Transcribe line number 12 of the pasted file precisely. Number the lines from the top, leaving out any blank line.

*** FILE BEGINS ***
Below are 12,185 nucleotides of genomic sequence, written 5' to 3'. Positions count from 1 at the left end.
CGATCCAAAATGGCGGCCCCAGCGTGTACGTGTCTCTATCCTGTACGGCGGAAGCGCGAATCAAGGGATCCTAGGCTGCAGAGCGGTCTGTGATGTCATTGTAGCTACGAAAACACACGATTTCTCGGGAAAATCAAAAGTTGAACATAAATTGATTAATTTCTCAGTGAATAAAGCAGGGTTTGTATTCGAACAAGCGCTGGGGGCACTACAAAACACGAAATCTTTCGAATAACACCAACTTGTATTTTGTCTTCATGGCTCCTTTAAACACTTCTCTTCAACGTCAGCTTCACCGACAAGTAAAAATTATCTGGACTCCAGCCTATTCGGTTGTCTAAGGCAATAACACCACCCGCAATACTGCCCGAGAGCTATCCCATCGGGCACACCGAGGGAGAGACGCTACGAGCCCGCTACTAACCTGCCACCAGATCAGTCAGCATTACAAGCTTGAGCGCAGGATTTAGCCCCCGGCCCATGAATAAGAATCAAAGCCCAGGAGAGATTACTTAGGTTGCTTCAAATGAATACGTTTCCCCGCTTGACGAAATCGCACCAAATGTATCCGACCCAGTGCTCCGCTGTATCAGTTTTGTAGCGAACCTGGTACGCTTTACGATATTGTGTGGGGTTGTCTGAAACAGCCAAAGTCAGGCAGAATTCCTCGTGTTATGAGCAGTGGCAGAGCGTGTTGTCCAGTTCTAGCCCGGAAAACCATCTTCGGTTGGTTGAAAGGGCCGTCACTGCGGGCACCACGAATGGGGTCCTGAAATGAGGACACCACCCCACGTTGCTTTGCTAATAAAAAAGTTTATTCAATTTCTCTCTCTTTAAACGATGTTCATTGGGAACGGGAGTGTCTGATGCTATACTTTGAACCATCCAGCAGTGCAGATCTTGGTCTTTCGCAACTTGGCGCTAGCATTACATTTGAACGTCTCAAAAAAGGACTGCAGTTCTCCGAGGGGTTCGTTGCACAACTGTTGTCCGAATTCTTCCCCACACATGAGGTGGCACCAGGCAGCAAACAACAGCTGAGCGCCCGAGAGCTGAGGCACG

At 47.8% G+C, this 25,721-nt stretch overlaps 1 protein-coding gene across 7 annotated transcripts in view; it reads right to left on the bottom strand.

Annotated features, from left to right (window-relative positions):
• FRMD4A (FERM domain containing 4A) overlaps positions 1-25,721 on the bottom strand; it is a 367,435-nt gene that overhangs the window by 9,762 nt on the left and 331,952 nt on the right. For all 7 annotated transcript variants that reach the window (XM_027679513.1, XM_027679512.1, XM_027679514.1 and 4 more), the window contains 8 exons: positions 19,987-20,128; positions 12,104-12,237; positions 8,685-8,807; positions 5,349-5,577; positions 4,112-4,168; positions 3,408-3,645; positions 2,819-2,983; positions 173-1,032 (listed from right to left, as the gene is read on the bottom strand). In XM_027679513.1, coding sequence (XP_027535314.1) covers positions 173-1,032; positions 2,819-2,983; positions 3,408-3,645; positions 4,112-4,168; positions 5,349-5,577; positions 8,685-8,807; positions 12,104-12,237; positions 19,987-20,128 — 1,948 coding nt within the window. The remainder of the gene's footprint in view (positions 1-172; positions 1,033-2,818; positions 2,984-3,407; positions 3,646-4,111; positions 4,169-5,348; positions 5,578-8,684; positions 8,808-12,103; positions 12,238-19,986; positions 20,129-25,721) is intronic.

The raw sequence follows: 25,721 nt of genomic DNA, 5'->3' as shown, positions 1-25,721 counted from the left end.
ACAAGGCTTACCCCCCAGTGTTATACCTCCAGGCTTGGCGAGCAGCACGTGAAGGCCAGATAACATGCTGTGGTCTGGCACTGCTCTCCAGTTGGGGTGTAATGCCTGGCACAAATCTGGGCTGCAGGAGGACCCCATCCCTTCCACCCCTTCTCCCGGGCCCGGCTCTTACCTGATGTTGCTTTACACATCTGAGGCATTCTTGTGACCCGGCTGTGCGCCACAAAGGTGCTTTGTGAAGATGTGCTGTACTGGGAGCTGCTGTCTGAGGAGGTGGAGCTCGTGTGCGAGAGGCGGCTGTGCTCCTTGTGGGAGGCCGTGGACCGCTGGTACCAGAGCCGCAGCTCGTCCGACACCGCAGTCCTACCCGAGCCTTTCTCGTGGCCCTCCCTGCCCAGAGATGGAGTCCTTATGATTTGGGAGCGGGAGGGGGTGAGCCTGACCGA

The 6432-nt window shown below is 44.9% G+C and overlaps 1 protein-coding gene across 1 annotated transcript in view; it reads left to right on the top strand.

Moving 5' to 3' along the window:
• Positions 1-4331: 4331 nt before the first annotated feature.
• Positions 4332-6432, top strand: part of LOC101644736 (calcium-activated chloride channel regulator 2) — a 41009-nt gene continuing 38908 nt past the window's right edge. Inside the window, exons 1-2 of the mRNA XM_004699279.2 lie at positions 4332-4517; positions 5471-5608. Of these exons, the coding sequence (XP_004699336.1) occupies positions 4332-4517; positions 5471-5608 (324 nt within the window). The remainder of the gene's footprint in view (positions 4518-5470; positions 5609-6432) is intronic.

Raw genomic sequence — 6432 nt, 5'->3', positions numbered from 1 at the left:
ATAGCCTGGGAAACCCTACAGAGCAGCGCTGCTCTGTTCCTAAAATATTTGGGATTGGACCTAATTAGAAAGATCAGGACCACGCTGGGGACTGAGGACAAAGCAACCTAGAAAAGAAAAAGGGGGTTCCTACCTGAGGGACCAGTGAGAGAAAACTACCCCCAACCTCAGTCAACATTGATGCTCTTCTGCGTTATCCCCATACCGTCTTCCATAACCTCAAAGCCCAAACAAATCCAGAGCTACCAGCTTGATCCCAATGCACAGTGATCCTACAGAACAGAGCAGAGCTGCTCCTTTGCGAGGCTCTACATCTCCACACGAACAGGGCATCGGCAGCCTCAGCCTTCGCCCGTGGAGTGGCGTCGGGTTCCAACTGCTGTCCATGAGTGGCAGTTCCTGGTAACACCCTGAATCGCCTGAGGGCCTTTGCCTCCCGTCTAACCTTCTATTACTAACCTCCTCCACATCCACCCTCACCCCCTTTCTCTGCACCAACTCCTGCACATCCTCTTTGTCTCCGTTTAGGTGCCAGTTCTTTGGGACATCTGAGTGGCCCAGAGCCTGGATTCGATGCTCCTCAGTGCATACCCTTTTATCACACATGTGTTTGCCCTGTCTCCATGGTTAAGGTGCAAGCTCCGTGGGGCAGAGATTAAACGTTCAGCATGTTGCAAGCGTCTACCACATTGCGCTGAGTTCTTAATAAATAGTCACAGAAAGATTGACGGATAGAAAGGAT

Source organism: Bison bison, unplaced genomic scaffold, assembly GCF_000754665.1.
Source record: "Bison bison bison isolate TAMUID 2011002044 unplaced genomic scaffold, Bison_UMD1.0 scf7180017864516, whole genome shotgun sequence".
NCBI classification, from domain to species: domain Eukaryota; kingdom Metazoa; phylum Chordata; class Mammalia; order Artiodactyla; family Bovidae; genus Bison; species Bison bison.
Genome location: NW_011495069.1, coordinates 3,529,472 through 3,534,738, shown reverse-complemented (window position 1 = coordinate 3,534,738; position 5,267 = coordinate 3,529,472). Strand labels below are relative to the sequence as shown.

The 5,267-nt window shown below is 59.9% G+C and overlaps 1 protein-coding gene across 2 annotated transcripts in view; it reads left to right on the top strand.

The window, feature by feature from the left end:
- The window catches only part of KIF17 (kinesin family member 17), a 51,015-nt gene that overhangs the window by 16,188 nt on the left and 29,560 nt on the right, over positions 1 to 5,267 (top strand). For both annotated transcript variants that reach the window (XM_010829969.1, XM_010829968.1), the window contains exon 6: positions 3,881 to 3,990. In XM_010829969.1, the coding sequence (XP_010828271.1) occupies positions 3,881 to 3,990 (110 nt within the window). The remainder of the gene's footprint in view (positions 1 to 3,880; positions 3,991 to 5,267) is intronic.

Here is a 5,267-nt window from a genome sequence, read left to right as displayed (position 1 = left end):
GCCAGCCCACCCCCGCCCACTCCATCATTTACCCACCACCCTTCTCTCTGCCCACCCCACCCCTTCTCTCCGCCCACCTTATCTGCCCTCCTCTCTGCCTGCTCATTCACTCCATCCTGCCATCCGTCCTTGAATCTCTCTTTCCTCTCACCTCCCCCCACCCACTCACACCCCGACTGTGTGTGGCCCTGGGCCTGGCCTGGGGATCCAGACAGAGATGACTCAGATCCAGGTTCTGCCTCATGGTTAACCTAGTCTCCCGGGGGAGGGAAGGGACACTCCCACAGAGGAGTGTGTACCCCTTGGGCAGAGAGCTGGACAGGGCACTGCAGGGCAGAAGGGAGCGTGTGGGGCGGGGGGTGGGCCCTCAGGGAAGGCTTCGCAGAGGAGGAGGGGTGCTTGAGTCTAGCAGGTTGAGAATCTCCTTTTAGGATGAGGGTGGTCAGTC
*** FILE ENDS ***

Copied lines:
Raw genomic sequence — 6432 nt, 5'->3', positions numbered from 1 at the left: